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All Delighted People EP

All Delighted People EP

August 23, 2010
4.5 out of 5 stars 28 customer reviews

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All Delighted People EP
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Customer Reviews

Top Customer Reviews

By Ken Meyer on May 25, 2011
Format: Audio CD Verified Purchase
Why is this classified as an EP, I ask you? It is more full of ideas, beauty, pathos, experimentation, and yes, length, than many releases nowadays. I have loved all of Sufjan Steven's work ever since picking up Seven Swans years ago (though Sun and Rabbit are not quite as quality filled, in my opinion), but even I did not expect the effect this cd would have on me. Being an older music fan, longer songs have always appealed to me (yeah, my prog love is showing), and this cd is stuffed with them. But, they never wear on me, I never grow bored...I just want to put on the headphones and tune the world out. I have listened to his cd so many times since buying it, I cannot even begin to count...sometimes several times in a row.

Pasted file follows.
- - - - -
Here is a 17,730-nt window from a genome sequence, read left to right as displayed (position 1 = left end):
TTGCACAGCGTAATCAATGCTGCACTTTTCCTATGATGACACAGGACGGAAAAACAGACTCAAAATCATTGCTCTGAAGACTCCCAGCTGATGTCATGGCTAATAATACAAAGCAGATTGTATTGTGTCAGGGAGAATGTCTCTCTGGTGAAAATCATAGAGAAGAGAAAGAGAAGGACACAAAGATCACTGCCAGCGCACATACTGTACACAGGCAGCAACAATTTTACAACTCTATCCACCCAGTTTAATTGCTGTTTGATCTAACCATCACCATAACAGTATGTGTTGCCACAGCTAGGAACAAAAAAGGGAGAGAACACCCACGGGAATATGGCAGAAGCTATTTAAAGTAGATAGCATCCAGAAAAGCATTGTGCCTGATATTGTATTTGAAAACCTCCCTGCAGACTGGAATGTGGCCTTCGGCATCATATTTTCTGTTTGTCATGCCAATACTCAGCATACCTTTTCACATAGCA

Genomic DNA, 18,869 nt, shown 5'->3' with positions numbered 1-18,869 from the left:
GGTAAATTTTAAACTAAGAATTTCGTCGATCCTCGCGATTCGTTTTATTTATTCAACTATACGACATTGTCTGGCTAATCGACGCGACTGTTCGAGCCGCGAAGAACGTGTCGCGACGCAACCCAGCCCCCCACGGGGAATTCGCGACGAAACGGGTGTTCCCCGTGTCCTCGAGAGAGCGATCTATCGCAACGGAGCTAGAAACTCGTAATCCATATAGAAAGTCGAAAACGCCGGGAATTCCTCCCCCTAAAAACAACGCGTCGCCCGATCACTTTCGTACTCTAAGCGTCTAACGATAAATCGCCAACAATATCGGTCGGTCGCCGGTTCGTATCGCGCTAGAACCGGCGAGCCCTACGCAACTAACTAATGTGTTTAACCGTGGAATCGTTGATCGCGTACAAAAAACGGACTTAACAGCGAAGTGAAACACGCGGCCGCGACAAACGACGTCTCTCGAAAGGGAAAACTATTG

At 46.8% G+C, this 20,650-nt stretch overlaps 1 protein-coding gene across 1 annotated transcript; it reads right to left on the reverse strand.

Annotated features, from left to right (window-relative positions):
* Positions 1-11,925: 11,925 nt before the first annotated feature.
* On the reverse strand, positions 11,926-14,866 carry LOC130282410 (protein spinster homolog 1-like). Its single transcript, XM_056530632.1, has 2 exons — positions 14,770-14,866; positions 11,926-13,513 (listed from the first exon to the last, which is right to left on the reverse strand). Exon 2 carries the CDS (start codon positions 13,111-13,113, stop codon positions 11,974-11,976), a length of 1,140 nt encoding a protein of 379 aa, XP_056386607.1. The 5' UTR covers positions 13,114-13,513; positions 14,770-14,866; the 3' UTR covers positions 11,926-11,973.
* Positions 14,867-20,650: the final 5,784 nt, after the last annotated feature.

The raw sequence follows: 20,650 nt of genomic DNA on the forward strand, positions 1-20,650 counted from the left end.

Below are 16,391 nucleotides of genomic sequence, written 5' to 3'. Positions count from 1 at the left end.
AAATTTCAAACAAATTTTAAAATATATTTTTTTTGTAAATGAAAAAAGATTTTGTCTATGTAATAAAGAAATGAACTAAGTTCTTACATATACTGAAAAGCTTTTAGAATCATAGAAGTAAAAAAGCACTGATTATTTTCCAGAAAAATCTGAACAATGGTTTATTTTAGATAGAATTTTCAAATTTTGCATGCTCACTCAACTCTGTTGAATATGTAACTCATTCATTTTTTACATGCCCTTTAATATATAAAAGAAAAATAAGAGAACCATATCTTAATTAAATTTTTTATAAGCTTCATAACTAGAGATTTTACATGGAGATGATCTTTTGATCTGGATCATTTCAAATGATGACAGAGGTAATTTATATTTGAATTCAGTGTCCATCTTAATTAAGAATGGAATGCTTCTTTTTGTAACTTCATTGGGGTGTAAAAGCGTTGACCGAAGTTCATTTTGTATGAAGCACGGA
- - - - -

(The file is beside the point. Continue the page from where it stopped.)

An added bonus is having my 10 year old daughter, after overhearing it in my studio, becoming just as attached to the cd as I am (and even branching out into Simon and Garfunkel because of the repeated homage in one of the songs). After exposing her to more Stevens, she is probably the only 10 year old repeatedly listening to a beautiful song about a serial killer (John Wayne Gacey, from the Illinois album). Is that a good thing? I think it is.

This is the music I want to soothe me on my deathbed.